IEEE Future Directions Talks 5G: Kaniz Mahdi - Part 2 of 2
Kaniz Mahdi is Vice President of Advanced Architectures at Ciena, responsible for Ciena’s global technology strategy and target architecture for 5G era networks underpinned with Open Architectures, Network Function Virtualization, Software Defined Networking, Machine Intelligence and Autonomics. She contributes to ongoing activities in IEEE SDN and IEEE 5G where her focus is setting up a roadmap for the evolution of the industry for 5G and beyond.
Question: Does network slicing fit into this design?, continued
Mahdi: Mobile networks, and this is a little bit of a history lesson here, mobile packet data systems were basically built using multitude of purpose-built Mobility and Security gateways bolted on a packet network originally designed for non-differentiated web browsing. This results in extra cost (in terms of resource consumption, as well as latency budget) and duplication of functionality as user packets traverse multiple functional stacks at different touch points on their path through the mobile system; not to mention complexity in configuring such systems, and operational inefficiencies resulting from layers and layers of features bolted on over time.
Current industry efforts around separation of Control Plane and User Plane functions with SDN/NFV to enable data plane programmability is an important first step, however, significant effort is needed to evolve current networks toward composability of lean systems that maximize extensibility with minimal redundancy, and completely eliminate software and hardware dependencies.
Ideally, it should be possible to replace such monolith gateways with Control Applications that drive application specific control behaviors through south bound API exerted on common data plane fabric. Stitching a user-flow then becomes simply a matter of stitching various control applications with east-west and north-south interfaces
Question: What are other challenges in implementing dynamic compositions?
Mahdi: Another fundamental challenge in implementation of dynamic compositions is placement, or I should say optimal placement of desegregated components. And there are two key factors. One, of course, is the practicality associated with the real estate; but I'm not going to go into the real estate issues here. Technology-wise, one of the key elements that needs to be accounted for is the demand-side equations that will dictate the network topologies and traffic distribution. When you look at current traffic topologies, current networks are basically configured with traffic flows that follow a very clear User-to-Content construct, which builds on centralization of data in large data centers with provision for improved efficiency in content delivery through internet access points and cache locations placed closer to the points of content consumption. Although this is a perfectly sound model for content delivery with effective use of capacity over metro and long-distance backbones, and low latency between users and content processing locations, it is challenged by ultra-low latency control expected with 5G, and order of magnitude higher volumes of latency constrained data exchange expected with IoT; in terms of both nodal interconnection and computational positioning.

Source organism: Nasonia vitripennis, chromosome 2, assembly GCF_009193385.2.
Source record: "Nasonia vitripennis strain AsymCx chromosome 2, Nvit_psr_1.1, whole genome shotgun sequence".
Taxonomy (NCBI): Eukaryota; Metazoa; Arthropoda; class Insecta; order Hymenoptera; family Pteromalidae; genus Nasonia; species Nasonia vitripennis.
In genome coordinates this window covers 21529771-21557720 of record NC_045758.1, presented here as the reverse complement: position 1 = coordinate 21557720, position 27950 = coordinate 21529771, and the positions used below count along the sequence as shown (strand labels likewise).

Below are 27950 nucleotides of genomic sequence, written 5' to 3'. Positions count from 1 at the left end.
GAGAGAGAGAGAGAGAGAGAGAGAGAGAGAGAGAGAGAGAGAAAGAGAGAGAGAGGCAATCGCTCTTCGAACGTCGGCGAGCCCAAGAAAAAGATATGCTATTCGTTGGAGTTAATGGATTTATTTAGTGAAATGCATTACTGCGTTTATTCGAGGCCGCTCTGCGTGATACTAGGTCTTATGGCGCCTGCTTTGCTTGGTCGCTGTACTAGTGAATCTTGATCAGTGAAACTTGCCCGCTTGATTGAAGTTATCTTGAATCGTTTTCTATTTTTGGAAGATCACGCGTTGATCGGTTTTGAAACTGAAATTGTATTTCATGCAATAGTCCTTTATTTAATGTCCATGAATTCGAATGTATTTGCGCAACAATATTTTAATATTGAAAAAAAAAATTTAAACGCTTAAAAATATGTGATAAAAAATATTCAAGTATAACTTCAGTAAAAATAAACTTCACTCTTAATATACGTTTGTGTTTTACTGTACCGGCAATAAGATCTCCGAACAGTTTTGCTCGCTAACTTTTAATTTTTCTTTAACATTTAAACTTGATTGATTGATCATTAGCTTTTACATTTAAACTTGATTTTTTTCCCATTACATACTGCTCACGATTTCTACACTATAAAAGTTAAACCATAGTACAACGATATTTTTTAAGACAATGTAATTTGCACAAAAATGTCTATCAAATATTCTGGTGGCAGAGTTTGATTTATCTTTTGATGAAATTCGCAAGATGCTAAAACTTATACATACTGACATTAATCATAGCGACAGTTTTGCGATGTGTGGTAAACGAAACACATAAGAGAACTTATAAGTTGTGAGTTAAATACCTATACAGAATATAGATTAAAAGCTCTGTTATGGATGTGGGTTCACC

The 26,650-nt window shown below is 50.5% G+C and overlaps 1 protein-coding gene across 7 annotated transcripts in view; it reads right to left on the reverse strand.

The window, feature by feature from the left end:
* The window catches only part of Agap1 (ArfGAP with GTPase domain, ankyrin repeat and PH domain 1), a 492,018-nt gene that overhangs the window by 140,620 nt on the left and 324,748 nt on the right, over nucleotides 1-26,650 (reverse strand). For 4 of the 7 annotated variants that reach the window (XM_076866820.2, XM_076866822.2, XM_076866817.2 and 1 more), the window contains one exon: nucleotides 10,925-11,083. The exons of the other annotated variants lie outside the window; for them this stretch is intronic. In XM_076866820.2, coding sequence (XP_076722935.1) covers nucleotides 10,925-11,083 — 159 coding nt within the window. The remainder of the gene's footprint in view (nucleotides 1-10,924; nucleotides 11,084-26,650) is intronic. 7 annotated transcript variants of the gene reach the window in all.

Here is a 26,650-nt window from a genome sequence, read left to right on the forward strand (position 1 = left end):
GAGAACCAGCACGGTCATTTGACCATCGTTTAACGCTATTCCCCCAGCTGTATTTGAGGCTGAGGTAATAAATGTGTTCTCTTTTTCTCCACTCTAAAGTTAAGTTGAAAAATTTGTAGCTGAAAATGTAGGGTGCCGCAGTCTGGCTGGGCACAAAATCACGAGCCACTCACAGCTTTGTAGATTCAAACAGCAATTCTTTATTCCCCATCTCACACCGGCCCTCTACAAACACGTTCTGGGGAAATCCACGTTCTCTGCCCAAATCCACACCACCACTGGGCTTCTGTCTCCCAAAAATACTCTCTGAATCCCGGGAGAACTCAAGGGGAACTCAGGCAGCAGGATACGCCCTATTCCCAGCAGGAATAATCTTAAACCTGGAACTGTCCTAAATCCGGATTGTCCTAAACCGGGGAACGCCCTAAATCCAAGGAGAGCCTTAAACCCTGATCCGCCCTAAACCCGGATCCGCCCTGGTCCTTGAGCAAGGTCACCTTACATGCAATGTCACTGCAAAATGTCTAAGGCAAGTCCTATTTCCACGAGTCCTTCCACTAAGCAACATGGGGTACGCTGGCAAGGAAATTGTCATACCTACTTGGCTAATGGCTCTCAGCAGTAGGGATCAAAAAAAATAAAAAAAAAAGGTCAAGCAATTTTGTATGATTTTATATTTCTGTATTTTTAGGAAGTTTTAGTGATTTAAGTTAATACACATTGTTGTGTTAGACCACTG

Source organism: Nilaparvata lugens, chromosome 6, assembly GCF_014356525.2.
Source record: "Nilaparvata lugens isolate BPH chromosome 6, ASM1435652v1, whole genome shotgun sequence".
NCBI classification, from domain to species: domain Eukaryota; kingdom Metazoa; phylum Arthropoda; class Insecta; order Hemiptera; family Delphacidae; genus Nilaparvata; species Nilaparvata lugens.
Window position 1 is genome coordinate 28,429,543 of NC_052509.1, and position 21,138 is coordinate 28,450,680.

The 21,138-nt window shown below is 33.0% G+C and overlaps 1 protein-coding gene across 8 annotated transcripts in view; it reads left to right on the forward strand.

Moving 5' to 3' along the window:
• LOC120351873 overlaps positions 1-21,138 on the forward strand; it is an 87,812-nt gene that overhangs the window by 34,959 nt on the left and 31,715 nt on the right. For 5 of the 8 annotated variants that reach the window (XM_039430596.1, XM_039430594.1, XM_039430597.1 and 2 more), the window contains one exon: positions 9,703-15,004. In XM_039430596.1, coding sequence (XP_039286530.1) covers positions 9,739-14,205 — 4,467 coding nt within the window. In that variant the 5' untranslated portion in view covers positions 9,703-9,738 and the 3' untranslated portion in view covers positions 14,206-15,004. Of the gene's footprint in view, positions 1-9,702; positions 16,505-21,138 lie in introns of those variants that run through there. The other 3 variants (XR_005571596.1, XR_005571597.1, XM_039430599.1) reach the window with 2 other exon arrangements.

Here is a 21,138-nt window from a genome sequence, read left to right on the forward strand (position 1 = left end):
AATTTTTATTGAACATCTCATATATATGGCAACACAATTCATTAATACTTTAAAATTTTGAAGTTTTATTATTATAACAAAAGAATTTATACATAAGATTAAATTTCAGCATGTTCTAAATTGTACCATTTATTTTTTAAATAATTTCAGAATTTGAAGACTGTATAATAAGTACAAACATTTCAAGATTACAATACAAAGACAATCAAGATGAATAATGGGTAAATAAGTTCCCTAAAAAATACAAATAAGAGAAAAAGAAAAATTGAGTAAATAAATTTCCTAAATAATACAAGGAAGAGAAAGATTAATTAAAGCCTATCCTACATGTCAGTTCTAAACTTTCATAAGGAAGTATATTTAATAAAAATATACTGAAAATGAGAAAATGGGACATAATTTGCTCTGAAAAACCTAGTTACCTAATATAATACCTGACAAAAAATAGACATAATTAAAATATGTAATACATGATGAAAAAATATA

Now, there has been quite a lot of advancement in this area, and most notably the central office re-architected as a data center / CORD initiative of ONF that has started to look into the transformation of Telco Service Providers Central Offices into Data Centers. This is an important first step in distribution of content and services across the time and space continuum that is needed for 5G and IoT. However, this level of distribution going all the way to the central office is not deep enough. There is a deeper level of distribution that is needed to serve the high volumes of low latency data exchange expected with 5G, specifically, URLLC, the ultra-reliable, low latency communication.
What you need is, again, I alluded to this earlier, a system which is a based on an Intelligence hierarchy, a system that distributes Intelligence across a time and space continuum, with control loops staggered across the two extremes represented by the ‘user-device’ and the ‘point of content origination’.
This may very well be the case of easier said than done. Staggering of control loops is quite a complex problem and that brings me to the toughest challenge that we face in the real-life implementation of the hierarchical systems, and that is optimal distribution intelligence.
Question: What are the challenges in distributing intelligence across the time and space continuum?
Mahdi: One of the key enablers that I see that would have to be in place for us to optimally distribute control (hence intelligence) is something that has been studied for decades but has just recently shown some real-world implementation promise, and that is Autonomics.
Autonomics, in the context of automated network management has been researched in academia with selective participation from industry for over a decade now. Just recently, a handful of industry initiatives have started to look at the practicalities around use of autonomics for automated network management. And this is still a very new, very nascent area of research and there's lots of open research questions. I'll name a few, as examples, but this is not an exhaustive list: